10 blockchain startups have made it into Melbourne's Block Engine incubator program

Dean Mouhtaropoulos/Getty Images

Revolutionising the supply chain for the construction industry, disrupting healthcare funding and creating a technology-driven retail bank are among the goals of ten startups accepted into the first cohort of Block Engine, Melbourne’s first blockchain incubator program.

Blockchain Centre, a not-for-profit knowledge hub and co-working space for blockchain and cryptocurrency technologies, has selected ten from more than 30 applicants to take part in the 10-week program starting this week.

Blockchain is a digital distributed ledger. Blockchain uses computers with advanced encryption to keep track of transactions, giving confidence to both buyers and sellers. Transactions of the cryptocurrency bitcoin are tracked used blockchain.

Block Engine is designed to help develop a blockchain based startup or business, with the support of over 50 business mentors including Leigh Travers, CEO of DigitalX, Jonathan Ross, Founding Director of Coinstop, Paul McKenzie, Operations Manager of ACX.io, and Asher Tan, CEO of Coinjar.

The program will culminate with a pitch to investors, including NEM.io Foundation and VC Capital.

The ten businesses selected for Block Engine:

  • AEM: Application of blockchain technology to the accounting industry.
  • BetterMe: Disrupting healthcare funding models. A platform to connect healthcare funders, service providers and patients.
  • Building Approvals: Blockchain technology for planning and building approvals leading to the building supply chain. Faster, automated, transparent, and providing better cash flow and reduced risk.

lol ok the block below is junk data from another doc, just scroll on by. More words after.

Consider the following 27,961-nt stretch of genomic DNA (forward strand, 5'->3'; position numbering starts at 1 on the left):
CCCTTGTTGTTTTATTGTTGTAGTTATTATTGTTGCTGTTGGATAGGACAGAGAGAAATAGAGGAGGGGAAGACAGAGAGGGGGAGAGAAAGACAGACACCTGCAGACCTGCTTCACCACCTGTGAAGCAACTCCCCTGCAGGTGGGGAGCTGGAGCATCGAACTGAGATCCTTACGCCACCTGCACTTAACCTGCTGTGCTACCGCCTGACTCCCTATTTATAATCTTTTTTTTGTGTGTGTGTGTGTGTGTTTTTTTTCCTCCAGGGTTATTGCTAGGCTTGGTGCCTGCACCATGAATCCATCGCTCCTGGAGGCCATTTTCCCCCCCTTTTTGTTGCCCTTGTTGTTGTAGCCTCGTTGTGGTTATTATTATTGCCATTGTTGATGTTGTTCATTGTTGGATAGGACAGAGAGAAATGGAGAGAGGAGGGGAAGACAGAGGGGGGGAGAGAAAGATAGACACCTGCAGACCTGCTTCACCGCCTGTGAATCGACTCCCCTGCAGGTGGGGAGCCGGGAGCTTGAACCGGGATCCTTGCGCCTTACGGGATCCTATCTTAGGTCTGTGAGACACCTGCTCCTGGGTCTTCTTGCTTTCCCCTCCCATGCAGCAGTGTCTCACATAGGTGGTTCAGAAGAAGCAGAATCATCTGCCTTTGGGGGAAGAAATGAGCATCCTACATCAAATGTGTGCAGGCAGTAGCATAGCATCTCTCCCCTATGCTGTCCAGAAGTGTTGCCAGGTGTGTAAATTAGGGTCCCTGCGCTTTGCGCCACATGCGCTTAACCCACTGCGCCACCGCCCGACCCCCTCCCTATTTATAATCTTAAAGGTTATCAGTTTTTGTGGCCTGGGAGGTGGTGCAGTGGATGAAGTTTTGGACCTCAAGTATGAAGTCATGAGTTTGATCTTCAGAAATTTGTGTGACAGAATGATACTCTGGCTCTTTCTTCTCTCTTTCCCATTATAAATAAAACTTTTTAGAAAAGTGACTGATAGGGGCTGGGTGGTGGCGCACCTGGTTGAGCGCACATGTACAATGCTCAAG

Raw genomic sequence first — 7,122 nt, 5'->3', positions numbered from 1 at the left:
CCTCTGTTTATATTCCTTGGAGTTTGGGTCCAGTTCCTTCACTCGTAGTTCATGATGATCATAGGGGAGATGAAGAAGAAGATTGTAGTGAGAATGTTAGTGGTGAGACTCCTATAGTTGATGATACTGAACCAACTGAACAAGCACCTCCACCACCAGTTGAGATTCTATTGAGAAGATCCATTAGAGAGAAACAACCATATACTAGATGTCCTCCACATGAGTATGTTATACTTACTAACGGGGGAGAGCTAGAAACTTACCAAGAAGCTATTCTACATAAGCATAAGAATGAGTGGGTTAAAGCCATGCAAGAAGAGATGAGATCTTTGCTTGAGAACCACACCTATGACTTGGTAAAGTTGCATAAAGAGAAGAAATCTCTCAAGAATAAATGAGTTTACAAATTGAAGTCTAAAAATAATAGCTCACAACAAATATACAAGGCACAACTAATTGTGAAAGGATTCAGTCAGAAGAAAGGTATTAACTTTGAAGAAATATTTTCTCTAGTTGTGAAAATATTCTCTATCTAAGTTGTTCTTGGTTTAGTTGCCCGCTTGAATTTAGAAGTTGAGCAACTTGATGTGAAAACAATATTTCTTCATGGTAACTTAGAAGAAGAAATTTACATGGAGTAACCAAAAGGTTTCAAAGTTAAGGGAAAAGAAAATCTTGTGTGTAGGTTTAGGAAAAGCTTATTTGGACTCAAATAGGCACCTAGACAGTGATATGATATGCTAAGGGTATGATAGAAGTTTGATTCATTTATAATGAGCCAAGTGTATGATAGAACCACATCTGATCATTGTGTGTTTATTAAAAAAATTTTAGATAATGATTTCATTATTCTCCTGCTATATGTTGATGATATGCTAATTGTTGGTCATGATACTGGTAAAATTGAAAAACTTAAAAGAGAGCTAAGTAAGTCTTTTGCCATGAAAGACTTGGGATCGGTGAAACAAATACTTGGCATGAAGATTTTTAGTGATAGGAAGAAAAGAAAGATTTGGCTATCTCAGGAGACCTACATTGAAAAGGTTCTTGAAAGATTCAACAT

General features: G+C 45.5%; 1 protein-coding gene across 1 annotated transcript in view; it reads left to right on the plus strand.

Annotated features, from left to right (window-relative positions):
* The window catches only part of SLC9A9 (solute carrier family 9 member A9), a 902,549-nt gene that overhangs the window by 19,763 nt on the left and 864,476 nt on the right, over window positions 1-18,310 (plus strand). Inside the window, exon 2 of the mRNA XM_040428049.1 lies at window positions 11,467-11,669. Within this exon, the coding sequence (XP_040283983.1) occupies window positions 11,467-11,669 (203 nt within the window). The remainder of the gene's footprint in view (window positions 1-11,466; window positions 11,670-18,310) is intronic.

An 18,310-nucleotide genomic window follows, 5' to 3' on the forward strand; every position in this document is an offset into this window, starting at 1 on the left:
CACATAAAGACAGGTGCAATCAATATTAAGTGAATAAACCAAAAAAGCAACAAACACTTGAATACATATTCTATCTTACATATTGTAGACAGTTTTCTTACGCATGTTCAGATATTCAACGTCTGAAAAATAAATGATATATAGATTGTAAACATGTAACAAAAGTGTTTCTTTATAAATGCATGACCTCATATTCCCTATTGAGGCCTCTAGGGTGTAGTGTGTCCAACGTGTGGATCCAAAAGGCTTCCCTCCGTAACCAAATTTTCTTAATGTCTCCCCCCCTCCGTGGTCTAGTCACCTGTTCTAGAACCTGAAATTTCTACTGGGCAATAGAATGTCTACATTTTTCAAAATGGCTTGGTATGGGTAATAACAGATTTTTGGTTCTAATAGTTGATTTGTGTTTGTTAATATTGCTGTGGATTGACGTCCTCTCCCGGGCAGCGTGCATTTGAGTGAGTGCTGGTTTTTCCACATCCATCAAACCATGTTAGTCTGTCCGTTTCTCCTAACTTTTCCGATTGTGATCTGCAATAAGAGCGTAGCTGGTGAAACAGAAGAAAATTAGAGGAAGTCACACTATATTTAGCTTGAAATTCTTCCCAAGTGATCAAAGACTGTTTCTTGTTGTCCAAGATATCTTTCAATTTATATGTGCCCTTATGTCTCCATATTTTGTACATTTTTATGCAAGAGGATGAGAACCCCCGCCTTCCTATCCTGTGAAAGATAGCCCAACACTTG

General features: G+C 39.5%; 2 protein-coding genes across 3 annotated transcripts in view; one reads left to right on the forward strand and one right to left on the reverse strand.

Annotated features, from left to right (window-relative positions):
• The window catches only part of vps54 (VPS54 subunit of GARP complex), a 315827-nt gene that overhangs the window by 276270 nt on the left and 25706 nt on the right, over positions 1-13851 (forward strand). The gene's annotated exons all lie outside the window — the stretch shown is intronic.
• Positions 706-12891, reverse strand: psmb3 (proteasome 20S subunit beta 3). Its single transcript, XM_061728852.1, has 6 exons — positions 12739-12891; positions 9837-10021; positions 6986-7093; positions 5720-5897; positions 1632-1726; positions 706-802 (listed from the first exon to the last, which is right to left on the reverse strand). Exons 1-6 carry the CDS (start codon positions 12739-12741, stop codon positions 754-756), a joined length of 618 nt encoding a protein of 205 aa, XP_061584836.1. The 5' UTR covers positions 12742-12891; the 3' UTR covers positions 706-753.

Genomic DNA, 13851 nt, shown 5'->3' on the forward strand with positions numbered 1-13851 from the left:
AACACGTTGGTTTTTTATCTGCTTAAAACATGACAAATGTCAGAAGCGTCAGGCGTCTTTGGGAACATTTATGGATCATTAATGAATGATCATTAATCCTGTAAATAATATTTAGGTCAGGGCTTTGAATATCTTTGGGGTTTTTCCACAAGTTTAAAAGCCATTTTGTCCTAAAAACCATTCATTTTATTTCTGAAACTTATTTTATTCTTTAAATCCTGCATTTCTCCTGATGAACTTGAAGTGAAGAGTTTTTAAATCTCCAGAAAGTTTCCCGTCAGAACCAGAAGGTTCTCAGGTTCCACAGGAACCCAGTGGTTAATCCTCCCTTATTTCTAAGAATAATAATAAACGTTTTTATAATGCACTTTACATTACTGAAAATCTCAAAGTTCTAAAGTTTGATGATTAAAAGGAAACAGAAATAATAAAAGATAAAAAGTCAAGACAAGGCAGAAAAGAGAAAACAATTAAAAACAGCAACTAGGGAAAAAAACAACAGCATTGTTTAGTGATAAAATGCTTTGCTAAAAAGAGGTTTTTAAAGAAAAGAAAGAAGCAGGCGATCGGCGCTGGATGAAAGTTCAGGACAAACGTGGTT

• Charlie: A customer-centric and technology-driven retail bank built on blockchain technology.
  • Efectivo: World’s first global and decentralised influencer marketing platform built on blockchain technology.
  • Fair and Square: Helping construction contractors meet their obligation to pay everyone, on time, every time.
  • Project Glass: Lowering consumer and SME banking transaction costs and enabling the participation of the unbanked in microfinance at a global scale.
  • Reputationaire: Blockchain platform for securely importing, storing and exchanging verified reputation data.
  • Supp: Linking the global hospitality community on an app-based platform which enables workers to perform flexible shifts at local venues.
  • Unicorn: A cross platform gaming ecosystem based.

“Ultimately, being accepted into the Block Engine program means that our project stands a real chance of making a difference,” says Better Me founder Kye Cherian.

Martin Davidson, Global Director and CEO of the Blockchain Centre, says the cohort represents a unique mix of startups and existing companies wanting to incorporate blockchain technology into their businesses and industries.

“A huge part of empowering these companies to implement blockchain effectively comes down to helping them better understand their ideas and, importantly, the purpose and potential of blockchain to disrupt how we do business and live in society today,” says Davidson.

“We’re excited by Block Engine because it allows us to share the knowledge and resources needed to achieve this.

“Globally, blockchain technology is being adopted across the board from science and medicine to construction and charity, and it has a big hand to play in future disruption of both the private and public sectors.”

The startup founders:

The startup founders. Image: Supplied.

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